Ben Affleck on breaking Hollywood taboos
While “The Accountant” isn’t exactly a name that inspires much excitement, the new crime thriller from acclaimed director Gavin O’Connor, and starring Ben Affleck, Anna Kendrick and J.K. Simmons, is a powerfully told story that doesn’t fit into the usual Hollywood template.
Ben Affleck stars as Christian Wolff, a small-town accountant and autistic maths savant who uses those gifts to freelance for criminal organisations as a book-keeper and later a killer. Esquire caught up with the director Gavin O’Connor and Affleck to find out how they prepared for a movie that deals with the complex issues of parenting, autism and how we perceive outsiders from the mainstream.
ESQ: Ben, how did you prepare for playing a character with autism?
BEN AFFLECK: The last thing we wanted to do was a caricature or oversimplification. So Gavin and I spent time with people at various places on the spectrum. And there were a lot of laughs and a lot of humour in these conversations. I was really moved by
it and wanted to honour that aspect, because I think humour is such a powerful form of intelligence.
ESQ: Gavin, were there any aspects of the script you wanted to change?
GAVIN O’CONNOR: One of the things when Ben and I both agreed upon was that in the flashbacks we wanted to make sure that when we meet Chris as an adult, the audience understood how he became this person with all these incredible skills. It was important to dramatise the relationship between the father and son. He loves his child. He thinks he’s doing the right thing, but we didn’t know a lot about the autism spectrum back then, when Chris was a boy. It could be a really cruel world out there for a kid like him, so his father did what he could to make sure his child was prepared for that. It was always generated by love, but parenting isn’t a sport for perfectionists.
ESQ: Ben, can you speak about the father/son dynamic in the film, being a father yourself?
BA: That’s what I thought was the most heartbreaking thing about this story. As a parent, I face the same dilemmas that all parents do every day. What’s the right way to raise children? What’s the right thing to teach? Every little moment there comes a crossroads and a lot of different parenting choices you could make. We all try our best, but we all make mistakes for sure.
A lot of it is the fact that when you have kids, all of a sudden what’s fresh in your heart is outside your body; all of a sudden you feel vulnerable. This fear of a child being vulnerable is very, very powerful and I can see why it made for a really interesting character in the father. He’s a guy who, out of love and compassion and fear for his son, actually ends up kind of brutalising him and abusing him. It’s a really interesting question to look at: what is the appropriate way to channel the intense emotion we have as parents? It’s not easy.
ESQ: Gavin, how did you find the balance between the character’s brawn and his brain and make the mathematical elements compelling?
GO: Well, I was more comfortable with the action part of it. It’s the scene where he deconstructs the books that, as I’m sure Ben can attest, I was terrified of doing. I wanted to make sure we got it right because it was a journey into his mind. I approached it like an action scene, but it was a visualisation of his super brain. When we started with figuring out what Chris’s style of fighting would be, and doing a dissection on the character, it felt like Chris would just want to eliminate people as efficiently and quickly as possible in a mathematical way. So we discovered a style called Pentak Silat, which is an Indonesian fighting technique that is cinematic and kind of flashy, but very efficient.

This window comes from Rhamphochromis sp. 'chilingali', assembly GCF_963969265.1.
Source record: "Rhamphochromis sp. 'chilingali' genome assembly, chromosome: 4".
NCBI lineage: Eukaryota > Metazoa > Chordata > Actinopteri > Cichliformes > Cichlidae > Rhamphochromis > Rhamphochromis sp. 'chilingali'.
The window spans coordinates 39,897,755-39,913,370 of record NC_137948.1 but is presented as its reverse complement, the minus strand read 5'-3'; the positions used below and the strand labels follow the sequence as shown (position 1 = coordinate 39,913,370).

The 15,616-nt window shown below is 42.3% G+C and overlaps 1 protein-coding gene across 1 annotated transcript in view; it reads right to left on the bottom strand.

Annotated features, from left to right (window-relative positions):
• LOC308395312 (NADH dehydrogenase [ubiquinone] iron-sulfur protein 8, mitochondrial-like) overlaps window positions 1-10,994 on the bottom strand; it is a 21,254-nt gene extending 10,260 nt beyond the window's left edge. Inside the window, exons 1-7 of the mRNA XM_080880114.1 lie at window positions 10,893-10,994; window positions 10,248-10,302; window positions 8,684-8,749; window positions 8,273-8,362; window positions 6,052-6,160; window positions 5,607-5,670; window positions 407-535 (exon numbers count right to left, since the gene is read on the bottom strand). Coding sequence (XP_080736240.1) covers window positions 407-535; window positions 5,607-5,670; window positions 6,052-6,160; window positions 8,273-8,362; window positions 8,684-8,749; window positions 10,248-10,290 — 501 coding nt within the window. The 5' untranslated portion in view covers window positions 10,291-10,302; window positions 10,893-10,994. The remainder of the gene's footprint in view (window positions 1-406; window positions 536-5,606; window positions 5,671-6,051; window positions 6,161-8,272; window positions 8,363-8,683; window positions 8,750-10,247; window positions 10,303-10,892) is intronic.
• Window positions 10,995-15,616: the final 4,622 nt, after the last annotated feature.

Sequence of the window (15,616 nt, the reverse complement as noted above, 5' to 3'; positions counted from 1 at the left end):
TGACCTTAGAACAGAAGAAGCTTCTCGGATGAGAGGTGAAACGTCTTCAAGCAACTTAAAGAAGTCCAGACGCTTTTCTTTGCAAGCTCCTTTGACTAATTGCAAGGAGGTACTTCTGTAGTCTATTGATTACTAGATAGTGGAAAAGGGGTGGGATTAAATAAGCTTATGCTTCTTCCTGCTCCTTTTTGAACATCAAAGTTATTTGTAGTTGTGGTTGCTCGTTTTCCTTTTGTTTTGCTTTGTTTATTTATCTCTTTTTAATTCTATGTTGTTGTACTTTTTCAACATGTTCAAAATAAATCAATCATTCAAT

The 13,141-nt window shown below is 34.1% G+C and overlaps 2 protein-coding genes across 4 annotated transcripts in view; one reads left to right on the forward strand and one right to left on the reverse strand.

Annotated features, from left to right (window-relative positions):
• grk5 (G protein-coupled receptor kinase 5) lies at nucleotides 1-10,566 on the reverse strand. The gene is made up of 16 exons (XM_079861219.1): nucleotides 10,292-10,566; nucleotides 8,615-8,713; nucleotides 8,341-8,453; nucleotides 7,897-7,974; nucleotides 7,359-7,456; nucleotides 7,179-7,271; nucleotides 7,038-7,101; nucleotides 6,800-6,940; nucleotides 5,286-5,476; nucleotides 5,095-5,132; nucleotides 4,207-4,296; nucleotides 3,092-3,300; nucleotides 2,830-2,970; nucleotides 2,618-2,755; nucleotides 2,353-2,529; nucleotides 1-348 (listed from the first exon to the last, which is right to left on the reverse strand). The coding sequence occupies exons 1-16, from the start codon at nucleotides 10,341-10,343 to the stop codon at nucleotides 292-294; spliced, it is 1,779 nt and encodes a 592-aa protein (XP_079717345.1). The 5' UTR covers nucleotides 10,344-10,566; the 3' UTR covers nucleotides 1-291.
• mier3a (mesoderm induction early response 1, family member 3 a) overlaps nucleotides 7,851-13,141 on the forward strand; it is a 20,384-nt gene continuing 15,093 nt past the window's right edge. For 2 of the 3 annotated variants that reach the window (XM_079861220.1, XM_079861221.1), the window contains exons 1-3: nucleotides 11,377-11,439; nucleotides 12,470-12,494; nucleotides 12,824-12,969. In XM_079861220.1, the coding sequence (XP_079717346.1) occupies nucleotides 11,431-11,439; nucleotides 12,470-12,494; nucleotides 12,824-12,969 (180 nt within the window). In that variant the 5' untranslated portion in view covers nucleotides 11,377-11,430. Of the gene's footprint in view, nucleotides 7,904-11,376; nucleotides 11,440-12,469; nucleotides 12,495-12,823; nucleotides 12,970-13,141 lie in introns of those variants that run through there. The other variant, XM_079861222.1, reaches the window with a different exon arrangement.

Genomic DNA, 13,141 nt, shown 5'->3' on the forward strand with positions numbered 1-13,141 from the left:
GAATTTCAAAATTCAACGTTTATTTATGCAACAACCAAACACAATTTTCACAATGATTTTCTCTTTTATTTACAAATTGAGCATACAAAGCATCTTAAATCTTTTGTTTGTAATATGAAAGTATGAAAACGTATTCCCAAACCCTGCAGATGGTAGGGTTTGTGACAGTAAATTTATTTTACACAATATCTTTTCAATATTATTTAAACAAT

ESQ: Ben, is this role up there as far as complex characters that you’ve played?
BA: Oh, yeah. It’s definitely the most complicated and interesting character I’ve played for sure.
ESQ: Gavin, as a director?
GO: It just required a lot of research for us to immerse ourselves in that world. One of the things we learned is that the autism spectrum can mean a million different things. It’s different for everyone. We were just trying to just depict this one character as honestly as possible and make sure we got it right. And one of the things I’m most proud of in regard to the film
is that when you get a really good actor to play someone who is a genius,
I think there’s the temptation to show off a little bit…
BA: Like Matt Damon did in Good Will Hunting [laughs].
GO: I was not referring to Matt [laughs]. Ben gave a very honest and restrained performance and never got seduced by trying to do anything showy. We approached it from a place of honouring, respecting, celebrating. I keep saying that, in our world right now, it’s a great time to be different, so let’s make a film about someone who’s different and celebrate that person. He’s not different in a bad way; he’s just different like we’re all different.
BA: What Gavin points to is at the root of what we wanted to do, which was to be respectful and to tell a truthful story, to not try to sex it up or gloss it over. We just wanted to peer into the reality of this character’s life, and also show that, simply, different can be different good, can be better, can be special.
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The Accountant is out now in UAE cinemas